Templar abilities to dispel magic and inhibit spellcasting, as well as develop a considerable immunity to magic, come primarily through ingesting lyrium. Cole says that the bodies of the templars become incomplete and try to connect to something older and bigger than they are. They reach for that "other thing" and magic has no room to come in. The lyrium is prepared by philters—boxes containing tools that are used by templars to prepare the daily draught of lyrium which consequently allows the denial of magic. If Lyrium ingestion is stopped, Templars will eventually lose their abilities. Though their abilities are mostly used as a foil for mages and fade creatures, some of their talents can have practical uses for the mundane. For example, Holy Smite is an attack that is described as the templar striking with "condemning fire" that causes magical spirit damage. Abilities such as Silence and Lasting Cleanse can prevent even normal opponents from using their talents for a short time. Wrath of Heaven is an ability that is described as summoning a "blinding pillar of light"; and while it is most effective against demons, it can also be used to stun a creature's senses as well.
When a templar taps into their power, their sword visibly courses with a white power that disrupts mana. This power can also be channeled through their skin and used, for example, to activate plates housed in special dwarf-created doors within the Circle of Magi such as the entrance to the phylactery storeroom, which require the presence of both a templar and a mage working together to open them.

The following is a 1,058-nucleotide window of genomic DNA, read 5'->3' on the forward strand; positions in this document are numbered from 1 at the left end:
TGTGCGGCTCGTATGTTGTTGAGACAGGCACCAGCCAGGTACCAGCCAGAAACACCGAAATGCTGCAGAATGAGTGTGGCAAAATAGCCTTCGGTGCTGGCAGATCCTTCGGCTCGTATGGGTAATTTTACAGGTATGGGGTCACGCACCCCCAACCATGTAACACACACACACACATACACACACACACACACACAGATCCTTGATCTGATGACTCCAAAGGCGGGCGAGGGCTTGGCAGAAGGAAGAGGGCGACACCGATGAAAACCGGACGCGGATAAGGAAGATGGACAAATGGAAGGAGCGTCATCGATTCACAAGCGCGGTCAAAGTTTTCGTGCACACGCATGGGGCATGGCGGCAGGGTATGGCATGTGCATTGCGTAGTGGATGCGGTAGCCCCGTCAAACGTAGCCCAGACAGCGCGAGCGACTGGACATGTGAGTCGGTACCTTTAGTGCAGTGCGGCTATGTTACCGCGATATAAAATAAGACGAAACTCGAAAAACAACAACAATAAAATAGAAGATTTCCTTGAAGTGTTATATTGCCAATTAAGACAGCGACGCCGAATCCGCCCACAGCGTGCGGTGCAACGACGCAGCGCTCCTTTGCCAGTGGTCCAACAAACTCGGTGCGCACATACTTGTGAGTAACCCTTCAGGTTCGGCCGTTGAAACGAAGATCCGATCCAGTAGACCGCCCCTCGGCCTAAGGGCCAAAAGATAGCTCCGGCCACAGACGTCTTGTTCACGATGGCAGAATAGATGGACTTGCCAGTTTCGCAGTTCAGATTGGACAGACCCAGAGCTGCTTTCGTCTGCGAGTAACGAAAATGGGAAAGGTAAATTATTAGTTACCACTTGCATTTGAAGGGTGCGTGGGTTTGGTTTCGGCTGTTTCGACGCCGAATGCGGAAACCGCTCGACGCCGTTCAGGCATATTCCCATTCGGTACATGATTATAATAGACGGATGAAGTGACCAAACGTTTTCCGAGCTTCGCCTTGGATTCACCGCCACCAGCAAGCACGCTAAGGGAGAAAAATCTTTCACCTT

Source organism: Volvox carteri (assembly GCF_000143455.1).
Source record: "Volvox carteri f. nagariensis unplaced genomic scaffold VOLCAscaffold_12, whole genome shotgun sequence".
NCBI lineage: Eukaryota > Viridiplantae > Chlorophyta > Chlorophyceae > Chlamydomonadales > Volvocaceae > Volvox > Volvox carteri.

Templars are also specifically trained to fight against demons.
Lyrium addiction[edit | edit source]
All templars are addicted to lyrium, which is used to enable their anti-magic skills and is unofficially used as a control mechanism by the Chantry. A lack of lyrium causes the templar to start to feel withdrawal symptoms within a week and to lose touch with reality and suffer from delusions within 1-2 months. The effects of lyrium addiction include paranoia, obsession, and dementia. Symptoms of lyrium hunger pangs include weakness, forgetfulness, an unquenchable thirst, headaches, and cold hands. Over time, templars grow disoriented, incapable of distinguishing memory from present, or dream from waking. They frequently become paranoid as their worst memories and nightmares haunt their waking hours.
Templars also lose their memories to prolonged imbibing of lyrium. It starts small at first—a misplaced item or words to a song—but more fades away over time. Those cut off from lyrium and who could not endure the suffering either go mad or die. Templars start receiving lyrium once they've taken their vows. Ingestion also seems to change how the recipient smells after a while, described as something akin to burnt ozone.
Though unusual, dwarven initiates are not immune from the risks, either. Exposure to lyrium does not preclude the dangers of ingestion. This also indicates that dwarves are recruited into the order, or at least the training.